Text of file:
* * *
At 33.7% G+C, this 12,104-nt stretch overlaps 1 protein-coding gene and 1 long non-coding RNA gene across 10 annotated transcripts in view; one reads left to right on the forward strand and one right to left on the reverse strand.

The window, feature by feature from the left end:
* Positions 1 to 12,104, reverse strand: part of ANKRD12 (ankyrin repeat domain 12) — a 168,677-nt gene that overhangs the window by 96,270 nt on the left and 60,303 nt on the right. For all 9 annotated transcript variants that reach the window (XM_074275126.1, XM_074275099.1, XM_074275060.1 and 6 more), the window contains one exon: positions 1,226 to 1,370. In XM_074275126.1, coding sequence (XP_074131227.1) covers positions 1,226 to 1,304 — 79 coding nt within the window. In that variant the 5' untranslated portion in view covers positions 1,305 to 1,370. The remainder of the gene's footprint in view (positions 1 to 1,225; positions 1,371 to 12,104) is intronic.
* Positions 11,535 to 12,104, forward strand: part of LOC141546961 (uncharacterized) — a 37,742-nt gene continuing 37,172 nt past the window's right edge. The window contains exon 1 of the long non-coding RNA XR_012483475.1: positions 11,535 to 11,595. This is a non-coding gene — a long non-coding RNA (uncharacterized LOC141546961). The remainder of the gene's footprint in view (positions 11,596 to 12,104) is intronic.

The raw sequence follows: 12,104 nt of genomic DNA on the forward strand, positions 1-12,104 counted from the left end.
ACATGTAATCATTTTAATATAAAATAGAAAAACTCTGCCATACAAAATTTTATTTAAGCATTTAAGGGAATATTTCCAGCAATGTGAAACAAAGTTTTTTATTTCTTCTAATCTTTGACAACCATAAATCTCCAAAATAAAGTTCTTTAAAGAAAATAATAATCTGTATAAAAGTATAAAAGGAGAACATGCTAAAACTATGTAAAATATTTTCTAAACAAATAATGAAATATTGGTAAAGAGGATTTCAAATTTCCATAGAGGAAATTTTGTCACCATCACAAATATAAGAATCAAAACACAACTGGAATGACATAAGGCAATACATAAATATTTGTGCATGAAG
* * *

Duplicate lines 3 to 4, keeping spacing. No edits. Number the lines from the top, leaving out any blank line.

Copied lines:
* Positions 1 to 12,104, reverse strand: part of ANKRD12 (ankyrin repeat domain 12) — a 168,677-nt gene that overhangs the window by 96,270 nt on the left and 60,303 nt on the right. For all 9 annotated transcript variants that reach the window (XM_074275126.1, XM_074275099.1, XM_074275060.1 and 6 more), the window contains one exon: positions 1,226 to 1,370. In XM_074275126.1, coding sequence (XP_074131227.1) covers positions 1,226 to 1,304 — 79 coding nt within the window. In that variant the 5' untranslated portion in view covers positions 1,305 to 1,370. The remainder of the gene's footprint in view (positions 1 to 1,225; positions 1,371 to 12,104) is intronic.
* Positions 11,535 to 12,104, forward strand: part of LOC141546961 (uncharacterized) — a 37,742-nt gene continuing 37,172 nt past the window's right edge. The window contains exon 1 of the long non-coding RNA XR_012483475.1: positions 11,535 to 11,595. This is a non-coding gene — a long non-coding RNA (uncharacterized LOC141546961). The remainder of the gene's footprint in view (positions 11,596 to 12,104) is intronic.